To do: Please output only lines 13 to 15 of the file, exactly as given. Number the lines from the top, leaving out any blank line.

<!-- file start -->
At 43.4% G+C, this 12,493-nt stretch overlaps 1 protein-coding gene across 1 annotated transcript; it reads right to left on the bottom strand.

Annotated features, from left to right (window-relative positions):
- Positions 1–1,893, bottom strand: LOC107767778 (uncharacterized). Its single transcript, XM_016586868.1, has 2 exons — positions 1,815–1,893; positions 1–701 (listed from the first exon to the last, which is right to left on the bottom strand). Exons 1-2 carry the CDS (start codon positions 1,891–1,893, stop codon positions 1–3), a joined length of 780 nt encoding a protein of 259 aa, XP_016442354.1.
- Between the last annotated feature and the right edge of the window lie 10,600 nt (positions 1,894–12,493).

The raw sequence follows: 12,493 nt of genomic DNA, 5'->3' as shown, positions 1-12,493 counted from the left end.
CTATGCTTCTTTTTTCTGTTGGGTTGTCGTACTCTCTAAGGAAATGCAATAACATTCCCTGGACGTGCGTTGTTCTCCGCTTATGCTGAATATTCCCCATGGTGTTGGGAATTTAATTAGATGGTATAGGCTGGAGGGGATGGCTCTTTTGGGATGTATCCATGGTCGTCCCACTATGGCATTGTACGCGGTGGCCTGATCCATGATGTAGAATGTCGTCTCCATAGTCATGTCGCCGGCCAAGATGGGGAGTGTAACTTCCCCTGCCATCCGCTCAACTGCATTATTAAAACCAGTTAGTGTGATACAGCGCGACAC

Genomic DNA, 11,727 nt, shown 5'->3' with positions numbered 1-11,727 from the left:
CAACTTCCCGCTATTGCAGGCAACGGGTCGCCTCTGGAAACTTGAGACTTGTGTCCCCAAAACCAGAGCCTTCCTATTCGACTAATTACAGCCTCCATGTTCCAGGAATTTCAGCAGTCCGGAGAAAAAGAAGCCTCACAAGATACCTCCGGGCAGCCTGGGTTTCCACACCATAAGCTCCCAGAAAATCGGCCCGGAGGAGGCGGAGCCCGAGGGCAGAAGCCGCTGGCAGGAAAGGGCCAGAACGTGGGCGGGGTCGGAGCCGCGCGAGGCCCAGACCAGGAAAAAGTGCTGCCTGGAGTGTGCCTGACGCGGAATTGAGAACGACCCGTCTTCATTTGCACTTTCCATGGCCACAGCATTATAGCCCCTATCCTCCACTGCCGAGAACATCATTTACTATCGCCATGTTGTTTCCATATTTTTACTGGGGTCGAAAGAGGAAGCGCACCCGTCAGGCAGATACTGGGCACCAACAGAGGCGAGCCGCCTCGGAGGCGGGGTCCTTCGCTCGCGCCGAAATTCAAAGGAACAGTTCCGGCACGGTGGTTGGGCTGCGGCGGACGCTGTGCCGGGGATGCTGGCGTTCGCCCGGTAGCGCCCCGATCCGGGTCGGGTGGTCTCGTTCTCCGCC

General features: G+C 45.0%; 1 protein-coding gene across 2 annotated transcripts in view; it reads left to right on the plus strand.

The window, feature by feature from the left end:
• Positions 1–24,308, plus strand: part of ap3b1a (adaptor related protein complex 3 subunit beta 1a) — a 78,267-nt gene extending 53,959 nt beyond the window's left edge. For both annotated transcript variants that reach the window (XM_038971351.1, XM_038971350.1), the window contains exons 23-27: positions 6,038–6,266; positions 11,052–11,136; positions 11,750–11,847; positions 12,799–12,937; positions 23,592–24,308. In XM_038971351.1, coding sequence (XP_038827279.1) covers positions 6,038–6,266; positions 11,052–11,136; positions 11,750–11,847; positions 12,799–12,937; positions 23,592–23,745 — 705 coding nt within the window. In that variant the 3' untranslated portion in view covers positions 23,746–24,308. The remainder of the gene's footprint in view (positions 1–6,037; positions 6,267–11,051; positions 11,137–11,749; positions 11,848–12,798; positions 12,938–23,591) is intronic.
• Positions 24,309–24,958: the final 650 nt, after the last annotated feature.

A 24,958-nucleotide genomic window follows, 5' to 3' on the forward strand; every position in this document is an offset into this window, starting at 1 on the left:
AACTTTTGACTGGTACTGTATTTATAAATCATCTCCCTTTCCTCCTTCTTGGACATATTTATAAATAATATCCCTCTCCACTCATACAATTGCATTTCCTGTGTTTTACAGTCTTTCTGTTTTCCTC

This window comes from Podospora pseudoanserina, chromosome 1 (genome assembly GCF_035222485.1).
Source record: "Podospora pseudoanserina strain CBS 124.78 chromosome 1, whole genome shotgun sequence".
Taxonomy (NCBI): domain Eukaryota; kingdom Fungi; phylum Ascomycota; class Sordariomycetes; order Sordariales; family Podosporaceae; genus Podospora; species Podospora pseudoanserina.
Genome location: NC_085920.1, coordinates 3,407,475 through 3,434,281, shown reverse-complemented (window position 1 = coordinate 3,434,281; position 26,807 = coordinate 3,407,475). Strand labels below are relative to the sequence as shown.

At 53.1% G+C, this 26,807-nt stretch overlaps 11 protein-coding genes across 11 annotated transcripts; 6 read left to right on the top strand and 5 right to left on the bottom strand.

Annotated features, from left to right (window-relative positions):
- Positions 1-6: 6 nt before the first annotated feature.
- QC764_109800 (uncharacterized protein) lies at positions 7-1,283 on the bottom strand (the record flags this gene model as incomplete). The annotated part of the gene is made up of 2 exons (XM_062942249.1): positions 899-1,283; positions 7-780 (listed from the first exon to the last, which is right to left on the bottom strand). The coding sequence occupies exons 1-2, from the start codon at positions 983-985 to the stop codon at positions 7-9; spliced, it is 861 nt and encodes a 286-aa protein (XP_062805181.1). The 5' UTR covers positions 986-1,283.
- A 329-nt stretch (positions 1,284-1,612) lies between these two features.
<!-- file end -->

A 24,958-nucleotide genomic window follows, 5' to 3' on the forward strand; every position in this document is an offset into this window, starting at 1 on the left:
AACTTTTGACTGGTACTGTATTTATAAATCATCTCCCTTTCCTCCTTCTTGGACATATTTATAAATAATATCCCTCTCCACTCATACAATTGCATTTCCTGTGTTTTACAGTCTTTCTGTTTTCCTC

This window comes from Podospora pseudoanserina, chromosome 1 (genome assembly GCF_035222485.1).